The vert contest offered up the opportunity to see the likes of Claus Grabke battling against Danny Webster. The UK had a good share of talents at the time, but Danny was seen to have a particular skillset that placed him in a league of his own. Unfortunately Claus had managed to injure himself over the weekend and Danny managed to achieve the coveted first place.
The Euroskate also marked my growing interest in design with the visually dynamic Euroskate T-shirt. The design, which was a stylised board bloodily entering your back, had a definite pop art influence.
Of course at this age I had all the art knowledge and experience of a fired brick and wouldn’t really appreciate it all until much later. Despite this, I had an obsession to over-analyse and look for meaning in everything. I’d spend hours listening to the likes of Joy Division, trying to discern meaning – as if studying chicken entrails for knowledge of the future.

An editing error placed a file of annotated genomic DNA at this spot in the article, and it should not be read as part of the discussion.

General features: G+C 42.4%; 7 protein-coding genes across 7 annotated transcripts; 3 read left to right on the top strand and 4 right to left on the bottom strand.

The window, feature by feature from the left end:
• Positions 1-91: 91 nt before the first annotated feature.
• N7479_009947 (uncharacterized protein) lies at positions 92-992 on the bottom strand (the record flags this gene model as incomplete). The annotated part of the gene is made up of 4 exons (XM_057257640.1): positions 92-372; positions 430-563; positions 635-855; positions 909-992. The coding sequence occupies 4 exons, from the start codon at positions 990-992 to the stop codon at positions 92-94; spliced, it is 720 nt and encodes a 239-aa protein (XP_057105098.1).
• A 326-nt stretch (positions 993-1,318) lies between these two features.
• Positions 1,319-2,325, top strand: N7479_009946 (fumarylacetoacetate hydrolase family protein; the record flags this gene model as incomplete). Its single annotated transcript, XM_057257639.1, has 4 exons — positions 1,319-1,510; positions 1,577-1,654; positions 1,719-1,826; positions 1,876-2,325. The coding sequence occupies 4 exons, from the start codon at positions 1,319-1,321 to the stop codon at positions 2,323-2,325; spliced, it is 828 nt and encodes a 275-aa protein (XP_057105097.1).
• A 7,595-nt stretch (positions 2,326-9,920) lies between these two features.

“Through childlike ways, rebellion and crime
To reach this point and retreat back again
The broken hearts, all the wheels that are turned
The memory’s scarred and the vision is blurred”
Well wheels were certainly turning and it was time for the likes of Shane and myself to try and look the part of skaters, even if we currently looked like museum exhibits. I’d upgraded to a Kryptonics Steve Alba deck, Indy 169s and Bones wheels at this point. Shane, meanwhile, was rocking a Sims Doug DeMontmercy with Indys and Cubics.
It was time to start taking skateboarding seriously – and that meant tackling the walls of that weird green thing at Crystal Palace…
For more on Crystal Palace we recommend the superb Caught In The Crossfire article which interviews many of the Palace regulars of the time.